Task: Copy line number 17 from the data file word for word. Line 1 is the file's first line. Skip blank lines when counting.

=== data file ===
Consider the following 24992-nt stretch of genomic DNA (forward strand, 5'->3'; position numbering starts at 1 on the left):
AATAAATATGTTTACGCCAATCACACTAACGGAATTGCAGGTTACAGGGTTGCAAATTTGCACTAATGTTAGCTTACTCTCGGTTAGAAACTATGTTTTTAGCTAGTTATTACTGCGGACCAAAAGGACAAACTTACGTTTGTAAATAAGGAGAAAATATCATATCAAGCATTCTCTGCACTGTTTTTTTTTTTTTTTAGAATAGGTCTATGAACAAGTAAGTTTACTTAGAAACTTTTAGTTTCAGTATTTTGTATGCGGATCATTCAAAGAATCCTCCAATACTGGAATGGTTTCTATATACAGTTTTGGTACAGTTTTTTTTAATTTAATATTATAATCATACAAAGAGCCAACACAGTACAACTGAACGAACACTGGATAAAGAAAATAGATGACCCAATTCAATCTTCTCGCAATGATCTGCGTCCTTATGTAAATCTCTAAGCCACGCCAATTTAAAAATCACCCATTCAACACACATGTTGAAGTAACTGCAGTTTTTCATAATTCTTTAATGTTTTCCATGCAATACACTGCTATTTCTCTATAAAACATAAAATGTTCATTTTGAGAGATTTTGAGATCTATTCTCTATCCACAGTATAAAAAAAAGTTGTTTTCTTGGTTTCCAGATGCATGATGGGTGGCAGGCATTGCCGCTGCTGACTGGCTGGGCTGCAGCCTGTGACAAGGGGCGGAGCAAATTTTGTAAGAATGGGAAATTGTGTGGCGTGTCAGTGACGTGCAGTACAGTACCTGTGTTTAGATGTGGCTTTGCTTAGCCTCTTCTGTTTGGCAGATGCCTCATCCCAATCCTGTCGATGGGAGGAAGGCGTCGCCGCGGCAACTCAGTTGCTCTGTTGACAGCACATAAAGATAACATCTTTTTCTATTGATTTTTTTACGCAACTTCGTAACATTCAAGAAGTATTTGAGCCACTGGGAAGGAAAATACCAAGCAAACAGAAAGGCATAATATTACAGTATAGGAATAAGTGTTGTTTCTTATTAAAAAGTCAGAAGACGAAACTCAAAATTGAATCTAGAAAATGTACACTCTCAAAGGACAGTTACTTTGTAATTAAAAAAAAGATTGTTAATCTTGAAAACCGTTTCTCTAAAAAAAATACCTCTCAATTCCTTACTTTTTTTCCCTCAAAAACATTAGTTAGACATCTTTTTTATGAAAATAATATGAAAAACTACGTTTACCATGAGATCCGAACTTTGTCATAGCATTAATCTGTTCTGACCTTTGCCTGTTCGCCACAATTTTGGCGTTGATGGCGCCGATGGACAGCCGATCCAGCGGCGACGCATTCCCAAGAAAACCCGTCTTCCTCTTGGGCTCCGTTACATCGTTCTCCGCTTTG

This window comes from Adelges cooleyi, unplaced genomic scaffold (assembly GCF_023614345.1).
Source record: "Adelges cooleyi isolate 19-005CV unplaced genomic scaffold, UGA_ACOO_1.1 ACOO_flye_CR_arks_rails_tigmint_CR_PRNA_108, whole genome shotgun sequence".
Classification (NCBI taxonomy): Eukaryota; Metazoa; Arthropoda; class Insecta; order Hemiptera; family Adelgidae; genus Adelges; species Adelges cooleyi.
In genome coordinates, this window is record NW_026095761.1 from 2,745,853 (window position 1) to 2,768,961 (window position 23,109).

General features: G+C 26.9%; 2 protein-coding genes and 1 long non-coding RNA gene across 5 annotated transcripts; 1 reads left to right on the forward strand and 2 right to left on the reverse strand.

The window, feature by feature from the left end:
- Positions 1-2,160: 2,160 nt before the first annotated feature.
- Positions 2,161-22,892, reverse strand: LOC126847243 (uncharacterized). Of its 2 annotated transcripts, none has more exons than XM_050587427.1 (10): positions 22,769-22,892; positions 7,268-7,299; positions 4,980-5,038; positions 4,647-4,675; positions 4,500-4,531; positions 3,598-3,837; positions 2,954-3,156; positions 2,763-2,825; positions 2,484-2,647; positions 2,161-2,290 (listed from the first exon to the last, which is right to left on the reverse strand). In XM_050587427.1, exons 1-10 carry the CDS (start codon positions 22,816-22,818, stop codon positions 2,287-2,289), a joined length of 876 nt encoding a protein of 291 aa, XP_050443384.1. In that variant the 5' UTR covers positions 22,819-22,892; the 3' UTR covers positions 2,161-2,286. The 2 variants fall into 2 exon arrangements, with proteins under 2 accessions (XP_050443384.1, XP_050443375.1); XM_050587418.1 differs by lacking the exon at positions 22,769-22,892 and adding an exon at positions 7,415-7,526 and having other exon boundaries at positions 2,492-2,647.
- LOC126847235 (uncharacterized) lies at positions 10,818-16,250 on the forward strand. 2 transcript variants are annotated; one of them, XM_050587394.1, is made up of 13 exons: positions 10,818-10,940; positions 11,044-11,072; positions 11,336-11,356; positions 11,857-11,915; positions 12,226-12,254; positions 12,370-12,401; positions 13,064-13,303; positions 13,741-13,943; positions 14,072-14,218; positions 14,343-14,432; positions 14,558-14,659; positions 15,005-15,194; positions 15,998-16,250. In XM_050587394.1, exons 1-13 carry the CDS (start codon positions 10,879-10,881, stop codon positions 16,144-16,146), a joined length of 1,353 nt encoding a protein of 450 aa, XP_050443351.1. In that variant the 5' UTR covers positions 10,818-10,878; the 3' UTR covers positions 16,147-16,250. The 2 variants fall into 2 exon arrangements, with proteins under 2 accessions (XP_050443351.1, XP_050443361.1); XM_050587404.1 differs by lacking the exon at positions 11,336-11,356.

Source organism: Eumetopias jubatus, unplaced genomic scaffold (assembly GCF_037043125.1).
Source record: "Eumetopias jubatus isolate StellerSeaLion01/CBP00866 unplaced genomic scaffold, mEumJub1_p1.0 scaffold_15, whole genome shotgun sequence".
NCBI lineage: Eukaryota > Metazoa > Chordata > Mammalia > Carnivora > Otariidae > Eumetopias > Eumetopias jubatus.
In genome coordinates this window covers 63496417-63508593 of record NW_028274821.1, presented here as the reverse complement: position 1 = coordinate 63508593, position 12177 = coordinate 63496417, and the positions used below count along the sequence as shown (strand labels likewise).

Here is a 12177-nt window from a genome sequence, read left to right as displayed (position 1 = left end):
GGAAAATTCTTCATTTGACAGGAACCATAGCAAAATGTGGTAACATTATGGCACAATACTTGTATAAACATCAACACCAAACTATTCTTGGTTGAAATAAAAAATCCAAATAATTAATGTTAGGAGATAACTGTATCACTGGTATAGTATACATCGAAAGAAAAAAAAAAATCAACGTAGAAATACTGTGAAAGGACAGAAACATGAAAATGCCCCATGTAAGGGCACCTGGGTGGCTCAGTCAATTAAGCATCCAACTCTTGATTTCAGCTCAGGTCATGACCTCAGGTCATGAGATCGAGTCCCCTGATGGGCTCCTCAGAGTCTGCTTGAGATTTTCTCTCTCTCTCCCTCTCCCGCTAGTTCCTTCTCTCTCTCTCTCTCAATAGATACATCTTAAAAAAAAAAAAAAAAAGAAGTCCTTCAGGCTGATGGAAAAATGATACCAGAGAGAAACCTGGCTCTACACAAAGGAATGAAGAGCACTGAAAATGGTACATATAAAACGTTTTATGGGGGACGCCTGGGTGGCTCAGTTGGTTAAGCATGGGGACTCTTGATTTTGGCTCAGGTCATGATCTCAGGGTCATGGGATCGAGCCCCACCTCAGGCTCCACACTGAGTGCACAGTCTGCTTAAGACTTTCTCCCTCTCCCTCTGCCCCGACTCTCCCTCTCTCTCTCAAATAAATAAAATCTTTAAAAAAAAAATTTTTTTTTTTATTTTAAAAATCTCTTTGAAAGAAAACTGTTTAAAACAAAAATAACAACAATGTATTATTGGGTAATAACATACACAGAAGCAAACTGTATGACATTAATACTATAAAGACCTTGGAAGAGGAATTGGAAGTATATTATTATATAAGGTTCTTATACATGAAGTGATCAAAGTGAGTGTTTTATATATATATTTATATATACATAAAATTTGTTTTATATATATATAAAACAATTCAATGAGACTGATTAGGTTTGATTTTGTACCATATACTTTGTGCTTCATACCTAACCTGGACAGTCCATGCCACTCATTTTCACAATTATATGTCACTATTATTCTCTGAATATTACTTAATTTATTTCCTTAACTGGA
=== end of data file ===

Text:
GGAAAATTCTTCATTTGACAGGAACCATAGCAAAATGTGGTAACATTATGGCACAATACTTGTATAAACATCAACACCAAACTATTCTTGGTTGAAATAAAAAATCCAAATAATTAATGTTAGGAGATAACTGTATCACTGGTATAGTATACATCGAAAGAAAAAAAAAAATCAACGTAGAAATACTGTGAAAGGACAGAAACATGAAAATGCCCCATGTAAGGGCACCTGGGTGGCTCAGTCAATTAAGCATCCAACTCTTGATTTCAGCTCAGGTCATGACCTCAGGTCATGAGATCGAGTCCCCTGATGGGCTCCTCAGAGTCTGCTTGAGATTTTCTCTCTCTCTCCCTCTCCCGCTAGTTCCTTCTCTCTCTCTCTCTCAATAGATACATCTTAAAAAAAAAAAAAAAAAGAAGTCCTTCAGGCTGATGGAAAAATGATACCAGAGAGAAACCTGGCTCTACACAAAGGAATGAAGAGCACTGAAAATGGTACATATAAAACGTTTTATGGGGGACGCCTGGGTGGCTCAGTTGGTTAAGCATGGGGACTCTTGATTTTGGCTCAGGTCATGATCTCAGGGTCATGGGATCGAGCCCCACCTCAGGCTCCACACTGAGTGCACAGTCTGCTTAAGACTTTCTCCCTCTCCCTCTGCCCCGACTCTCCCTCTCTCTCTCAAATAAATAAAATCTTTAAAAAAAAAATTTTTTTTTTTATTTTAAAAATCTCTTTGAAAGAAAACTGTTTAAAACAAAAATAACAACAATGTATTATTGGGTAATAACATACACAGAAGCAAACTGTATGACATTAATACTATAAAGACCTTGGAAGAGGAATTGGAAGTATATTATTATATAAGGTTCTTATACATGAAGTGATCAAAGTGAGTGTTTTATATATATATTTATATATACATAAAATTTGTTTTATATATATATAAAACAATTCAATGAGACTGATTAGGTTTGATTTTGTACCATATACTTTGTGCTTCATACCTAACCTGGACAGTCCATGCCACTCATTTTCACAATTATATGTCACTATTATTCTCTGAATATTACTTAATTTATTTCCTTAACTGGA